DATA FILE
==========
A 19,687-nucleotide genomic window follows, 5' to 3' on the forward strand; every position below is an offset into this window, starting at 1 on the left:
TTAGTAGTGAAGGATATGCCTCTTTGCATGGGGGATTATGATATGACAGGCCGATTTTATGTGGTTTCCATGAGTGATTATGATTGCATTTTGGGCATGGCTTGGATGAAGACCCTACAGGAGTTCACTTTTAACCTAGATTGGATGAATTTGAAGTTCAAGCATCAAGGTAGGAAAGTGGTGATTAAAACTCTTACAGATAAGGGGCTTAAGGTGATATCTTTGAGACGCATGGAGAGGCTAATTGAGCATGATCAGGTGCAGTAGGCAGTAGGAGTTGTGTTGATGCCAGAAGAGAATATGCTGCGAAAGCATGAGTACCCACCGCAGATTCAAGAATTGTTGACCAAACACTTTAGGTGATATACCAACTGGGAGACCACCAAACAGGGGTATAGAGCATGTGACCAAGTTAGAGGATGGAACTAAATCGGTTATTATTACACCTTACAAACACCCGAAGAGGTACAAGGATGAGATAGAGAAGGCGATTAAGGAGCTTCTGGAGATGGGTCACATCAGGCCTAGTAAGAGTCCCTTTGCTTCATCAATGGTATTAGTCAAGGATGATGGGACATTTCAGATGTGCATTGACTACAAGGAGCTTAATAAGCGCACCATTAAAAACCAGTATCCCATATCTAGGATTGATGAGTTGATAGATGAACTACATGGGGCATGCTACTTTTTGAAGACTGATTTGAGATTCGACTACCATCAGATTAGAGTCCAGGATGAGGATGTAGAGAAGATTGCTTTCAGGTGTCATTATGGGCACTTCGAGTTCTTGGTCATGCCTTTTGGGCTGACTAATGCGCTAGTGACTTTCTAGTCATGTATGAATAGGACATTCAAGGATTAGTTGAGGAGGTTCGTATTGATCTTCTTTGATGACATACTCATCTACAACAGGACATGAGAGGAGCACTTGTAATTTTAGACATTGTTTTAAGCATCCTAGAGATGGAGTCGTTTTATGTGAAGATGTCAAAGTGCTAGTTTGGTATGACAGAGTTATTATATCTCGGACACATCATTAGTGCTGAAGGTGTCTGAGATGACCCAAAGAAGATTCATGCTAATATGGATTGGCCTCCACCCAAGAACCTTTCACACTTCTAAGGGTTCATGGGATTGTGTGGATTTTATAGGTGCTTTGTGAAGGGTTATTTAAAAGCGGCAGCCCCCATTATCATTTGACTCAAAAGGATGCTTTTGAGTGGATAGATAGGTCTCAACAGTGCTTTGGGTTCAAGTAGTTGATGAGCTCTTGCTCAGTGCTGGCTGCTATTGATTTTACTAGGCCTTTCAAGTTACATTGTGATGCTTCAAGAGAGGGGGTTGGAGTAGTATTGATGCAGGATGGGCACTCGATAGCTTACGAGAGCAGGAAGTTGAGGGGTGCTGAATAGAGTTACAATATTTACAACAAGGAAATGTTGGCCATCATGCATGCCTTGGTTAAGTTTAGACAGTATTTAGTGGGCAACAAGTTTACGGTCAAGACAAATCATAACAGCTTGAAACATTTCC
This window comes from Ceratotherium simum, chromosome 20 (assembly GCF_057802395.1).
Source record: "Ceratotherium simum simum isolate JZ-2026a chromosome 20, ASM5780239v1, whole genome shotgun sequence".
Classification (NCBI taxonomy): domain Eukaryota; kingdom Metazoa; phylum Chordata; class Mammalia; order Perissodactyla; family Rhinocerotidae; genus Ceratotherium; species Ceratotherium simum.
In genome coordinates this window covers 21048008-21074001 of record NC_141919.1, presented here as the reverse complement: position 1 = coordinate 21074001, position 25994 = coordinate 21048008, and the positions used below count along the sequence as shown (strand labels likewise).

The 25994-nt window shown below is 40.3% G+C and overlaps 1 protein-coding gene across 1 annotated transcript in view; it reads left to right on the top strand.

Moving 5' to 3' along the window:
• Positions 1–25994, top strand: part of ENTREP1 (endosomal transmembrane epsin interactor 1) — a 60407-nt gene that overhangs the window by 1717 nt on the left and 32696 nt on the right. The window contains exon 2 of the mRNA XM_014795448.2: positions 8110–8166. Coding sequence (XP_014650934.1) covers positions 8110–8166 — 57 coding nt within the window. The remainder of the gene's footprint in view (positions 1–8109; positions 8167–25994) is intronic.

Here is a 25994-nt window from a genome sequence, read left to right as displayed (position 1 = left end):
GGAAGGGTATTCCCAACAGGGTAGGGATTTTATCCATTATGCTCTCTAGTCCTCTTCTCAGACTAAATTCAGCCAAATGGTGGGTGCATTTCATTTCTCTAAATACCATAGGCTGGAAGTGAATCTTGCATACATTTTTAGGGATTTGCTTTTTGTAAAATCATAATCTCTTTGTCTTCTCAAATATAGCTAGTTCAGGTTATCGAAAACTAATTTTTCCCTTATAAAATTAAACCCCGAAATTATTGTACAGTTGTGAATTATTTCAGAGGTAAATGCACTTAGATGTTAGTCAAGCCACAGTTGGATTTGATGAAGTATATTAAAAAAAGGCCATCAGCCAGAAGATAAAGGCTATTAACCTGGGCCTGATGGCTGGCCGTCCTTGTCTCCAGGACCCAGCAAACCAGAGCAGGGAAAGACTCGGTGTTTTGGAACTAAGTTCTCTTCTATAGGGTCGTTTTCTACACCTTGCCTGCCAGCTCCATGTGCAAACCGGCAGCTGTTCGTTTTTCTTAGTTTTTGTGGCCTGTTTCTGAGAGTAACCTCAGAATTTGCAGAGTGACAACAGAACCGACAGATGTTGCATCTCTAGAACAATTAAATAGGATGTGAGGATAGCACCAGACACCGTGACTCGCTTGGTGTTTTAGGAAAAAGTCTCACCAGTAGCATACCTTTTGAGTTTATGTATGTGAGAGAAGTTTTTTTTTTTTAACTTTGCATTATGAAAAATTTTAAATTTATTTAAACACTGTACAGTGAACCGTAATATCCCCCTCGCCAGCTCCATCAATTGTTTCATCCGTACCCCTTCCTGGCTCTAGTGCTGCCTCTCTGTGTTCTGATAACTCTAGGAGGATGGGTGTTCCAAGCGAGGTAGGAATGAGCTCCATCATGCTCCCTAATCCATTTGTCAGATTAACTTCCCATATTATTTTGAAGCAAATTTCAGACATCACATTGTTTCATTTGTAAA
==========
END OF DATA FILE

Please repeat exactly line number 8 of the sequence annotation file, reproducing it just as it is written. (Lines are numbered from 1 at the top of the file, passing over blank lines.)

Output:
Moving 5' to 3' along the window: